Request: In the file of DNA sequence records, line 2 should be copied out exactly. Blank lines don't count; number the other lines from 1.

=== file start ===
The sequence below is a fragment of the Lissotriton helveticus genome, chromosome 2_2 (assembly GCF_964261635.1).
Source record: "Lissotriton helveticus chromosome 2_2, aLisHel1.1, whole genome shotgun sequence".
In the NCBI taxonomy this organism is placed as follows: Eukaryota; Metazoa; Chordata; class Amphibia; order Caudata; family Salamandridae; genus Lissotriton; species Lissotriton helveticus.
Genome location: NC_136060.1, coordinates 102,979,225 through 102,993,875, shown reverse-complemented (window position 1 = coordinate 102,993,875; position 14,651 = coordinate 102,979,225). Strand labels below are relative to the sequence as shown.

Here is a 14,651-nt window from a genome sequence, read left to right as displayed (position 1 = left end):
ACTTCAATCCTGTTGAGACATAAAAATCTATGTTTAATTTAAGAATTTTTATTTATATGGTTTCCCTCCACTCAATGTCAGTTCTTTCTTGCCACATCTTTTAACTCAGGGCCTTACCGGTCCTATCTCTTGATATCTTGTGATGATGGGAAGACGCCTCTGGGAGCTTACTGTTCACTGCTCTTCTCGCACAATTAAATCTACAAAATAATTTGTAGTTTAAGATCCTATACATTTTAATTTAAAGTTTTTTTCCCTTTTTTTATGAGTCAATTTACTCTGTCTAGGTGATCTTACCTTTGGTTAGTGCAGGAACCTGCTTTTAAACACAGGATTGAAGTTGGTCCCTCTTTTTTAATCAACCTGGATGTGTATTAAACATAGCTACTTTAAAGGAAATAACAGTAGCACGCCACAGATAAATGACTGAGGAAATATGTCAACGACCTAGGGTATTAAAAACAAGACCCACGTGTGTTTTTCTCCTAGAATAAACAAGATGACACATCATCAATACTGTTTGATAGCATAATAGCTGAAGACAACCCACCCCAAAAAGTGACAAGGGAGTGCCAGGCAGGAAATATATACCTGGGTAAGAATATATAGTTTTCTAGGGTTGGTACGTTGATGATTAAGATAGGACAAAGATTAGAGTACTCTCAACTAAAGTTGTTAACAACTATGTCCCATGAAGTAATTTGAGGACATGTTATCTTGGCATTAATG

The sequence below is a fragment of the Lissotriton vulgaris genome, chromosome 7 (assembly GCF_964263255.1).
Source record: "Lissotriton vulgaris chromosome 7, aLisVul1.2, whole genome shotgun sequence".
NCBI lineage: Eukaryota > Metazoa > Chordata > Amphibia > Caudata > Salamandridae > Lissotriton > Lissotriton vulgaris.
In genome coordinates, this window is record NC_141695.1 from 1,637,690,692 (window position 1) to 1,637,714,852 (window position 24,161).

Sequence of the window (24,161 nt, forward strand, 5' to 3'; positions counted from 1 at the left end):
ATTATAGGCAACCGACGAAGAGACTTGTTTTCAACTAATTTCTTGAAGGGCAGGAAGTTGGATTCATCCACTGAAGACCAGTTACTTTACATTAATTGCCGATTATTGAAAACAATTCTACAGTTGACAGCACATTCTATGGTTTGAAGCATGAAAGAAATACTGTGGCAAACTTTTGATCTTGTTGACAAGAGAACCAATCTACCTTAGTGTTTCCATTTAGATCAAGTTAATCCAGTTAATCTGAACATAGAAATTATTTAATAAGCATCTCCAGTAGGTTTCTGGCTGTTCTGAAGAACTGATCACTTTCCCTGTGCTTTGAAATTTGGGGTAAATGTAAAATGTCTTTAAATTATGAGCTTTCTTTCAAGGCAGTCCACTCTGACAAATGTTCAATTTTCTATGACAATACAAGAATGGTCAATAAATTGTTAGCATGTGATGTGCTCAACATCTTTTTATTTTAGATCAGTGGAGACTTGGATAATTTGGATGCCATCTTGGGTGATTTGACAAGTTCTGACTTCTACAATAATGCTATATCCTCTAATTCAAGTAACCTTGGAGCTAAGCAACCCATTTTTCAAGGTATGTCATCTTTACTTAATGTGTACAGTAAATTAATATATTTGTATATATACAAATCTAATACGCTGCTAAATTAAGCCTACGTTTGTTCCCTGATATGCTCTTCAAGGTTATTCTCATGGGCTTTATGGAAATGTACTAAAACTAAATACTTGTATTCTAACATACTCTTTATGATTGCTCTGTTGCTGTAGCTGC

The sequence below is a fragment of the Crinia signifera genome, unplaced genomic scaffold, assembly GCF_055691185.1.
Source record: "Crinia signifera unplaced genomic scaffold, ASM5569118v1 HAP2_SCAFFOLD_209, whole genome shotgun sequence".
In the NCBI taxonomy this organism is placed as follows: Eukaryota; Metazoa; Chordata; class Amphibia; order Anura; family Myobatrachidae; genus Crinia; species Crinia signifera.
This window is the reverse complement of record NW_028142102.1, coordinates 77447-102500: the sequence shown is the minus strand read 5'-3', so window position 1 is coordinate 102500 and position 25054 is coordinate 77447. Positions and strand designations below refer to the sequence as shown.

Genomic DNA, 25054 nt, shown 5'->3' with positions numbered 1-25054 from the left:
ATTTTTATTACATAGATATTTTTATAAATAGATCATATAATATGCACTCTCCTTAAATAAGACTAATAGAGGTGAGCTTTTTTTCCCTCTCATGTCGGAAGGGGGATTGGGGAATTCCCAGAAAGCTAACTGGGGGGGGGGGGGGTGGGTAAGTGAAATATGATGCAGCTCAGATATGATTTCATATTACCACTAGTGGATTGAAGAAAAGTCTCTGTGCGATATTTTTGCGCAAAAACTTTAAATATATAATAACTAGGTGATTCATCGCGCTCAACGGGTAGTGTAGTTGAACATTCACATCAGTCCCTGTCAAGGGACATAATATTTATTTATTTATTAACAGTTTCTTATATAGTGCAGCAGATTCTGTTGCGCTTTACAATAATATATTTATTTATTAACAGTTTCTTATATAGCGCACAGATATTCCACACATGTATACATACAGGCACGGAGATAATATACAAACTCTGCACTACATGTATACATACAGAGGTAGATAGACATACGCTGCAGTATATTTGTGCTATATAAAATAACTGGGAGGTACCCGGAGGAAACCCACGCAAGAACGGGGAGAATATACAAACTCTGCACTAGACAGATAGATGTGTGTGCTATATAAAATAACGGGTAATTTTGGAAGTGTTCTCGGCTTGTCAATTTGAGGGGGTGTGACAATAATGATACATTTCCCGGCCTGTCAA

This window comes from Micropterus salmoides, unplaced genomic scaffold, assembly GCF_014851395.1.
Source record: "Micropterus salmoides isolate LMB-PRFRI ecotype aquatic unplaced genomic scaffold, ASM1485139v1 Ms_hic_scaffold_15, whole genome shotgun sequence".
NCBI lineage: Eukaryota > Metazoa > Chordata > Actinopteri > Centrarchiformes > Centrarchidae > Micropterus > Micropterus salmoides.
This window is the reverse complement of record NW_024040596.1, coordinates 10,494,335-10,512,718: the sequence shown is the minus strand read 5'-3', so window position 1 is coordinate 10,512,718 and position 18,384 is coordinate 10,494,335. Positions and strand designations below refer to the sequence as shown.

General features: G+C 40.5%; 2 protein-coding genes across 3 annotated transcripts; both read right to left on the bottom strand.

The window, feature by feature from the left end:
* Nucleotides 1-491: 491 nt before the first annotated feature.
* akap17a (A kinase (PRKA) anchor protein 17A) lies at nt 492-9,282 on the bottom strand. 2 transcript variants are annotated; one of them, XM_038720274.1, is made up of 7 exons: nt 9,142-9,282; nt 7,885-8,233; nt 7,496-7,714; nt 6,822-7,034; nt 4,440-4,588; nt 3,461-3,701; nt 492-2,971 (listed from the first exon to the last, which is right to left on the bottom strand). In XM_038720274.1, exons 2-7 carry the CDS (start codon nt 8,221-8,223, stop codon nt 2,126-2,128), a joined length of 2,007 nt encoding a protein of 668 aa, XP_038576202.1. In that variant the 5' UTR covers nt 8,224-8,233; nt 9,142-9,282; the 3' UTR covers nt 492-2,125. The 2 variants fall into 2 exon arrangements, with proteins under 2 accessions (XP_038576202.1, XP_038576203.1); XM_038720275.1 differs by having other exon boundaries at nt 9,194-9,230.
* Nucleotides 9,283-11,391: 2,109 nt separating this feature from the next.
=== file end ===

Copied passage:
Source record: "Lissotriton helveticus chromosome 2_2, aLisHel1.1, whole genome shotgun sequence".